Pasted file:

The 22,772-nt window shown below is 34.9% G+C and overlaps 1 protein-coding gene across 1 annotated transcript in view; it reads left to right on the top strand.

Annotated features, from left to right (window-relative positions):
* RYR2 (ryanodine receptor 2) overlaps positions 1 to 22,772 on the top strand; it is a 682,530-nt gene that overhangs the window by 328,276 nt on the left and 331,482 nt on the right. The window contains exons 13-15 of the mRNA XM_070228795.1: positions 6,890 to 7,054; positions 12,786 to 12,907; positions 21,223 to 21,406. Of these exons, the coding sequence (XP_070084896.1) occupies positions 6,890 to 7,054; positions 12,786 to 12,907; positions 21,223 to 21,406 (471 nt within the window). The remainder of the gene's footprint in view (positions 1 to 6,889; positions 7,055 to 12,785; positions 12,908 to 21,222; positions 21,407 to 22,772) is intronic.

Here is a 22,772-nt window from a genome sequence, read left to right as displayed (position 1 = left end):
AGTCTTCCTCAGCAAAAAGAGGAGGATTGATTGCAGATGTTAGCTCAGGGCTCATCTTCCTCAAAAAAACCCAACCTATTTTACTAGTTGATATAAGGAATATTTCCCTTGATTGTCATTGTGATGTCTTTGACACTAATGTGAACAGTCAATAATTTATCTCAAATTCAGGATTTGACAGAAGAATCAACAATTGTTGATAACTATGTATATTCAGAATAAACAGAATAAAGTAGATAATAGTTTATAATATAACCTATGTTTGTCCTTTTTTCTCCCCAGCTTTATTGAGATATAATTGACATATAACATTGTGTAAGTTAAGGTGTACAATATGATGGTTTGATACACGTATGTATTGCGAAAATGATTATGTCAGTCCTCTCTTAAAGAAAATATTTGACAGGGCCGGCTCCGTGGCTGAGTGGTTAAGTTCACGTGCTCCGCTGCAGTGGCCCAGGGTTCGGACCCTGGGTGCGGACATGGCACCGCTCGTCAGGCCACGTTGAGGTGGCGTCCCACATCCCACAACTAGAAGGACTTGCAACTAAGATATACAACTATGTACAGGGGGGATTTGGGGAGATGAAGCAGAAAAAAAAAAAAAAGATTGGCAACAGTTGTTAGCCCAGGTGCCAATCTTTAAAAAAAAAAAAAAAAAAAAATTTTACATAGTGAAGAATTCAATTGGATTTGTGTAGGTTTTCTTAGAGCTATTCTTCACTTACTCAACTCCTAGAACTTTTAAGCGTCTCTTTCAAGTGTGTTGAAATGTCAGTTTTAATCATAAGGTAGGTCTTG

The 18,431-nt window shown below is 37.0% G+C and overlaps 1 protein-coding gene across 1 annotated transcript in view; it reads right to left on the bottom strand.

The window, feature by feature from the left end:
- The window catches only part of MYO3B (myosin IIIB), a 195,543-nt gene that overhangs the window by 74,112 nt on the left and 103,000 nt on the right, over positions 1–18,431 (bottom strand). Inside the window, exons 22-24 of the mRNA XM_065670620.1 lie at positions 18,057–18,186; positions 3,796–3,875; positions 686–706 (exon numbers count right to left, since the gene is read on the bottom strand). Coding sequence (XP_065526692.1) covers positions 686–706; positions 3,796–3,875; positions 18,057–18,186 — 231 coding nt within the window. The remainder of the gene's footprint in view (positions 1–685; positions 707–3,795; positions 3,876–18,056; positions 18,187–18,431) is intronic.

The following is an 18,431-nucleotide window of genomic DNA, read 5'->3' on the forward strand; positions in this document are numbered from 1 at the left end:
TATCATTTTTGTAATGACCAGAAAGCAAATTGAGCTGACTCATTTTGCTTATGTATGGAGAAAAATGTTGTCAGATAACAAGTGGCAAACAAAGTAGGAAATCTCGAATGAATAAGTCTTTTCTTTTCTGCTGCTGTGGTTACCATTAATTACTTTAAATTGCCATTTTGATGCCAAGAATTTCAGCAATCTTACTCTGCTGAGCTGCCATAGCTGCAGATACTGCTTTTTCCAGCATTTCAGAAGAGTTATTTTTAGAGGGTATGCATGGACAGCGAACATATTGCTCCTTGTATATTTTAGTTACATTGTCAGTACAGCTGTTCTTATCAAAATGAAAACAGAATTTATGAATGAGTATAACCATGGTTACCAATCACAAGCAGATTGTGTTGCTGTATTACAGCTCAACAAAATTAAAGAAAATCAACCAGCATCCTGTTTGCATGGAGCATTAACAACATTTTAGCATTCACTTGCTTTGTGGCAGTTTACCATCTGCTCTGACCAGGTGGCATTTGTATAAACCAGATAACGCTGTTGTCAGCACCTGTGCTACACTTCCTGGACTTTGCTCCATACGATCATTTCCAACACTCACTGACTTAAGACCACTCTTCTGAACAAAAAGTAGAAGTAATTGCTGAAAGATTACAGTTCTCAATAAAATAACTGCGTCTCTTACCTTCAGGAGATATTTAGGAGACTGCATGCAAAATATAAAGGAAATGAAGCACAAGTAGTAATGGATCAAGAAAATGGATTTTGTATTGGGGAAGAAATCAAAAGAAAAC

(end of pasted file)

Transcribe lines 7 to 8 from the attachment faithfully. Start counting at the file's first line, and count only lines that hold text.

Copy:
The window, feature by feature from the left end:
- The window catches only part of MYO3B (myosin IIIB), a 195,543-nt gene that overhangs the window by 74,112 nt on the left and 103,000 nt on the right, over positions 1–18,431 (bottom strand). Inside the window, exons 22-24 of the mRNA XM_065670620.1 lie at positions 18,057–18,186; positions 3,796–3,875; positions 686–706 (exon numbers count right to left, since the gene is read on the bottom strand). Coding sequence (XP_065526692.1) covers positions 686–706; positions 3,796–3,875; positions 18,057–18,186 — 231 coding nt within the window. The remainder of the gene's footprint in view (positions 1–685; positions 707–3,795; positions 3,876–18,056; positions 18,187–18,431) is intronic.